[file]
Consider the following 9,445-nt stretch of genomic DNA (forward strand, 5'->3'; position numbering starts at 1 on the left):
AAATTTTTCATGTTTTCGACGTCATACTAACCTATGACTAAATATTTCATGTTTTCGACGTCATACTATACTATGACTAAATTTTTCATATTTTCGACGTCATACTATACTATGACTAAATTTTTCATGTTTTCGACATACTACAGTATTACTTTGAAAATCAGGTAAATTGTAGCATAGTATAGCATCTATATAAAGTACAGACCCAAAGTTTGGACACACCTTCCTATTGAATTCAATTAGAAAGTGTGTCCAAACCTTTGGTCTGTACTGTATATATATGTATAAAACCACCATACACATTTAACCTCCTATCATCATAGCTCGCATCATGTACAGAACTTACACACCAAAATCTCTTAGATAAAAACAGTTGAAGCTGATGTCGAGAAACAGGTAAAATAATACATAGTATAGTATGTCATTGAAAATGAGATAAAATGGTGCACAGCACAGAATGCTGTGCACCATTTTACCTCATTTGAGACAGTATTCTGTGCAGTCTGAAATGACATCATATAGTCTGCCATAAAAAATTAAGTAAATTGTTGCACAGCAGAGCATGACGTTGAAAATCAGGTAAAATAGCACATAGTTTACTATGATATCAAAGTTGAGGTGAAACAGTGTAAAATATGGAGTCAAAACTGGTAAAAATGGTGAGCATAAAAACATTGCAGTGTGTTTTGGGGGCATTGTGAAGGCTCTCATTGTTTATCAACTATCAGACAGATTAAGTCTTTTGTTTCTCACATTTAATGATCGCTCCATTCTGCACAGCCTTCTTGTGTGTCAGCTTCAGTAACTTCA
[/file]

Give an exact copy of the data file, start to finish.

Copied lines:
Consider the following 9,445-nt stretch of genomic DNA (forward strand, 5'->3'; position numbering starts at 1 on the left):
AAATTTTTCATGTTTTCGACGTCATACTAACCTATGACTAAATATTTCATGTTTTCGACGTCATACTATACTATGACTAAATTTTTCATATTTTCGACGTCATACTATACTATGACTAAATTTTTCATGTTTTCGACATACTACAGTATTACTTTGAAAATCAGGTAAATTGTAGCATAGTATAGCATCTATATAAAGTACAGACCCAAAGTTTGGACACACCTTCCTATTGAATTCAATTAGAAAGTGTGTCCAAACCTTTGGTCTGTACTGTATATATATGTATAAAACCACCATACACATTTAACCTCCTATCATCATAGCTCGCATCATGTACAGAACTTACACACCAAAATCTCTTAGATAAAAACAGTTGAAGCTGATGTCGAGAAACAGGTAAAATAATACATAGTATAGTATGTCATTGAAAATGAGATAAAATGGTGCACAGCACAGAATGCTGTGCACCATTTTACCTCATTTGAGACAGTATTCTGTGCAGTCTGAAATGACATCATATAGTCTGCCATAAAAAATTAAGTAAATTGTTGCACAGCAGAGCATGACGTTGAAAATCAGGTAAAATAGCACATAGTTTACTATGATATCAAAGTTGAGGTGAAACAGTGTAAAATATGGAGTCAAAACTGGTAAAAATGGTGAGCATAAAAACATTGCAGTGTGTTTTGGGGGCATTGTGAAGGCTCTCATTGTTTATCAACTATCAGACAGATTAAGTCTTTTGTTTCTCACATTTAATGATCGCTCCATTCTGCACAGCCTTCTTGTGTGTCAGCTTCAGTAACTTCA